Moreover, the Colony Authority wanted to modernise Kenya and to do so it was necessary to develop its infrastructure. Therefore, the Authority was looking for cheap labour. To solve his problem, he took away from locals their land and rights, forcing them to work almost on a slavery basis, exacerbating the segregation of white and local people and creating more poverty and famine amongst them.

The Mau Mau Movement

A movement known today as Mau Mau, which has many controversial stories, begun to fight for expelling white people from Kenyan land.

Up to date, it is uncertain how the name was given. But currently, most Kenyans affirm that the name came from Swahili “Mzungo Aende Ulaya, Mwafrika Apate Uhuru“, which means “white people go back to your land, let the African be free“.

State of Emergency and Forced Labour Camps

Kenyan captured man on British Camps in Kenya

Kenyan captured man on British Camps

In 1952, when the Queen Elizabeth II arose to the throne, Britain declared a state of emergency in Kenya, stating that the revolutionaries were killing British settlers. The British created camps to convert convicted Mau Mau fighters into “honest” citizens. It is estimated that about 80.000 men were captured, mainly from Kikuyo lands, and forced into labour, where many died from beating.

That situation was also convenient for the British as the captured men put into forced labour worked on the developing infrastructure plan, which includes today’s airport and main roads of Nairobi.

Ironically, this forced labour camps were created just after the British fought against the German Nazis and its concentration camps.

Mau Mau defeat and the Independence of Kenya

There is a slightly controversial story stating that those revolutionaries were peacefully trying to form an independent country and no British were initially killed. The Mau Mau people initially did not expect the military intervention as well as a war against the British, but the propaganda and the military intervention of 1952 forced them to fight.

Although the story may be controversial, during the emergency period, the Mau Mau began fighting for the independence of the country, killing people who would not swear an oath to them or allied with the British.

The Mau Mau was defeated in 1956 with the death of its leader Dedan Kimathi. But the legacy of the revolution led Kenya to its independence in 1963.

Jomo Kenyatta and Dedan Kimathi hugging

Jomo Kenyatta and Dedan Kimathi

Fearing to bringing international attention if the British Government had to keep using force to control the situation in Kenya as well as the high costs of maintaining the colony highly contributed to the independence.

Jomo Kenyatta, president of the KANU party, the Kenya African National Union, who was sentenced to 7 years imprisonment from 1953 until 1960 on charges of being one of the leaders of the Mau Mau, became the first president of the Republic of Kenya in 1963.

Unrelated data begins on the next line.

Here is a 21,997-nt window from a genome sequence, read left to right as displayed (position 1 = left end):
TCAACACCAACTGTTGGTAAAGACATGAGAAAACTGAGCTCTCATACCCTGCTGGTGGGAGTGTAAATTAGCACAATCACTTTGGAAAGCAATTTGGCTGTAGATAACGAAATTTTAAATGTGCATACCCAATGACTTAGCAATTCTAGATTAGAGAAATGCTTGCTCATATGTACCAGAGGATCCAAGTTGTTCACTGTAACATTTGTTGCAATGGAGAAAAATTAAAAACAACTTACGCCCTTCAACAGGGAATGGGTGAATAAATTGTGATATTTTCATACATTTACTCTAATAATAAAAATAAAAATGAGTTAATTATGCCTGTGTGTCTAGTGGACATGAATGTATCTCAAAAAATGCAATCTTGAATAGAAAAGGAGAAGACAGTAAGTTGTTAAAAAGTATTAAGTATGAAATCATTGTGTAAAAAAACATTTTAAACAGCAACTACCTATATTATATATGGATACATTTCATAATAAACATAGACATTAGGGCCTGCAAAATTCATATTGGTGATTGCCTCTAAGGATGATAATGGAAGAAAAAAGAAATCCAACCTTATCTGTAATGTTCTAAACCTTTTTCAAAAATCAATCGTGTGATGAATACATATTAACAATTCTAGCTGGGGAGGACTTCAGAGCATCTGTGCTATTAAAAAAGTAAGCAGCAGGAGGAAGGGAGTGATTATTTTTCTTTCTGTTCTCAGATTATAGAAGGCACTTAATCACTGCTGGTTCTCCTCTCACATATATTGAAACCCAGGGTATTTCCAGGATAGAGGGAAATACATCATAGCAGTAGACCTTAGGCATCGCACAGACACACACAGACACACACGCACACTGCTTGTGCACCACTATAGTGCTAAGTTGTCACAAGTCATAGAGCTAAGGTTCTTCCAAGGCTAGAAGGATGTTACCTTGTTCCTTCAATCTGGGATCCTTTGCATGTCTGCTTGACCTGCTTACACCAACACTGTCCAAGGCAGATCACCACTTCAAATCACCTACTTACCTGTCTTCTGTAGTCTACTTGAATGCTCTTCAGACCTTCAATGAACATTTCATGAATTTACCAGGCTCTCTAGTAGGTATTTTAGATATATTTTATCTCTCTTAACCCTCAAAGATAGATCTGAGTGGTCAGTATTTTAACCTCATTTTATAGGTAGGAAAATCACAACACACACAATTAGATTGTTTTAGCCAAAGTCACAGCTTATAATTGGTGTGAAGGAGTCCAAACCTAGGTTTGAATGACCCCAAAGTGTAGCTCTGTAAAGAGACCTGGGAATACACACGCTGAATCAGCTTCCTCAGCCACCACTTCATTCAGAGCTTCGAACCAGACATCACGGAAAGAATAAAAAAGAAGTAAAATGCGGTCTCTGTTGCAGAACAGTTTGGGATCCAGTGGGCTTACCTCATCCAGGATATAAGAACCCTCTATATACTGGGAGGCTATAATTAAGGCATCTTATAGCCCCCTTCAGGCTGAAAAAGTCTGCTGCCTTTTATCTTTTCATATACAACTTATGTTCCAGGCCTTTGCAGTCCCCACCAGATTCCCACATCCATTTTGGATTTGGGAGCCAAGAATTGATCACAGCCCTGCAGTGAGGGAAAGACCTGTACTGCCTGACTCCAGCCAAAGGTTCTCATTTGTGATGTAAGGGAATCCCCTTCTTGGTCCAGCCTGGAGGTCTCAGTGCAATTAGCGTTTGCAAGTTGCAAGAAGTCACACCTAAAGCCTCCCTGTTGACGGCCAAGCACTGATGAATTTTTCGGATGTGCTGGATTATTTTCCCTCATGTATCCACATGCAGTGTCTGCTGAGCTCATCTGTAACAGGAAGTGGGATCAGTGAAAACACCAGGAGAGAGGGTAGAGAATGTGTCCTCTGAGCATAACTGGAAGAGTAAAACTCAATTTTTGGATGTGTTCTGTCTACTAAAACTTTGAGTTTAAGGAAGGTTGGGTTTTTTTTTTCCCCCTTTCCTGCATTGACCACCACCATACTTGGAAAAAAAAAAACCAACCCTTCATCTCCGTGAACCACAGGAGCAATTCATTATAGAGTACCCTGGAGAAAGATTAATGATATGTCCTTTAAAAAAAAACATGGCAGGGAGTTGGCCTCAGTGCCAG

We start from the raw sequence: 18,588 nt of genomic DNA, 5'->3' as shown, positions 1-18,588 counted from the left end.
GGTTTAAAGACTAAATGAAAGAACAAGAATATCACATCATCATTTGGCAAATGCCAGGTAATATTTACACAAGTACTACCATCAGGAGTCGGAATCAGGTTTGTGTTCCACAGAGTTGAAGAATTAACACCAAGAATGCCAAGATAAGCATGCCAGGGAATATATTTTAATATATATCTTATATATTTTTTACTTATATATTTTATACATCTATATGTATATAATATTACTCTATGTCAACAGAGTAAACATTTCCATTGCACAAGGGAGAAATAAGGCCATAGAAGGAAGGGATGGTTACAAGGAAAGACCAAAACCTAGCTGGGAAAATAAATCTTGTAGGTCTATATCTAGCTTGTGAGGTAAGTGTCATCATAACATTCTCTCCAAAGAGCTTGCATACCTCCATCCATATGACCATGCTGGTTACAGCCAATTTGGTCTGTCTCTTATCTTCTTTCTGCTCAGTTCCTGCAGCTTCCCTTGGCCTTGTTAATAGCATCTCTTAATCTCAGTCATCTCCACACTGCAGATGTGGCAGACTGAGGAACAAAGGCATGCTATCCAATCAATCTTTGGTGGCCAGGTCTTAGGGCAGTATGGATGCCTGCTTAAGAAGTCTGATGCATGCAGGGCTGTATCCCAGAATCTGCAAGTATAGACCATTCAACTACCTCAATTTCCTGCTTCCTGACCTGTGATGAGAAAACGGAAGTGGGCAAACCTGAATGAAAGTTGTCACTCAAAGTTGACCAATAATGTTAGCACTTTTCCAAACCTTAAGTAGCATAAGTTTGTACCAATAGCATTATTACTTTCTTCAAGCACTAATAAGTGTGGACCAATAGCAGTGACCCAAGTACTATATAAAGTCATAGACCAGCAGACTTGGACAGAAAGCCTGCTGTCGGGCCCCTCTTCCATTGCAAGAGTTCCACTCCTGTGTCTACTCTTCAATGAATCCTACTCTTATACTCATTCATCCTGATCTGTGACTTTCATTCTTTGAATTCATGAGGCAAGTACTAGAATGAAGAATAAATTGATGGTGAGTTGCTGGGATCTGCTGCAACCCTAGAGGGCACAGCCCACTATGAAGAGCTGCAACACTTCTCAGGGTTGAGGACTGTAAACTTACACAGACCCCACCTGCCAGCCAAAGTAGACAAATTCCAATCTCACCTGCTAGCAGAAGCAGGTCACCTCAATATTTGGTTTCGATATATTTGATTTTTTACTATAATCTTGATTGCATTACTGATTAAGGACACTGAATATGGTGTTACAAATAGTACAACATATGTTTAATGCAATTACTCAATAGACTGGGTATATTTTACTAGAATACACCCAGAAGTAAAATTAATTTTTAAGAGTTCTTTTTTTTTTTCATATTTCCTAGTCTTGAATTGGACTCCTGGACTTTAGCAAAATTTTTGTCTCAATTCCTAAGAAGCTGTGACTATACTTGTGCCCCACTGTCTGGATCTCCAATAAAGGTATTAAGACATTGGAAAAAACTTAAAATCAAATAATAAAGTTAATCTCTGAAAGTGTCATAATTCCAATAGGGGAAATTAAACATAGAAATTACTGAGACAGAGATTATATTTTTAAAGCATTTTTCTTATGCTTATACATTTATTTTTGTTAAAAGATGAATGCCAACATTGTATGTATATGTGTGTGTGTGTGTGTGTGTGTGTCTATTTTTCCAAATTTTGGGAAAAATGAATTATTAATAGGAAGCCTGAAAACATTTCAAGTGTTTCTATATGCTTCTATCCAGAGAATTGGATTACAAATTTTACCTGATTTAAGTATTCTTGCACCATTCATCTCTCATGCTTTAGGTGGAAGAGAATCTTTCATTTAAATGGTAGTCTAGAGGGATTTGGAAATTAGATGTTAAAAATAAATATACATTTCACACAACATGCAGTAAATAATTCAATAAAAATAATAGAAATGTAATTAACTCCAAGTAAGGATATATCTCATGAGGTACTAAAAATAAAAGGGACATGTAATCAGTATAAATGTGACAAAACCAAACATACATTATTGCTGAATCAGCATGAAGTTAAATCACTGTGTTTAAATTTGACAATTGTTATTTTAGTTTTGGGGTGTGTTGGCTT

The Flag of Kenya

The Kenyan flag

The Kenyan flag of 1963, which remains up to date, is based on the colours of the KANU´s flag: three stripes, one in black, red and green, and two other small white stripes in between them. In its middle, it has a warrior’s shield and two crossed spears.

The colour black of the flag represents the indigenous black population who has always inhabited the area. The red colour symbolises the blood shed during the fight for independence. The Green, though, means the beautiful and fertile landscape and the natural wealth of the country. The small white stripes in between them stands for peace and unity whilst the warrior shield from the Maasai tribe, who are the tribe who still keeping its pastoral and warrior traditions up to date, together with the two crossed spears, symbolises the defence of freedom.

Kenya currently

A mobile screen showing M-Pesa and how to pay bills

The way Kenyans pay their bills

Nowadays, Kenya has a mixed legal system of English common law, Islamic law, and customary law.

A new constitution was drawn in 2010 during Kibaki´s leadership, which, after voted through a referendum and passed by a wide margin, eliminated the position of a Prime Minister and diminishes the power of the president.

The current president is Uhuru Kenyatta – who was won again on September 2017 – , the son of the first Kenyan president Jomo Kenyatta.

Kenya was recently ranked as the 6th country to invest your money, particularly in infrastructure. In addition, the country was the one which developed the mobile banking system, M-Pesa, which Bill Gates stated as the revolution in the banking system that the developed world will adopt soon. M-Pesa stands for Mobile Pesa – phone money in Swahili – and begun in 2005 after years of people transferring their credits of their phones to one another in order to pay small bills.

*Article originally written in July 2016 and updated in April 2018.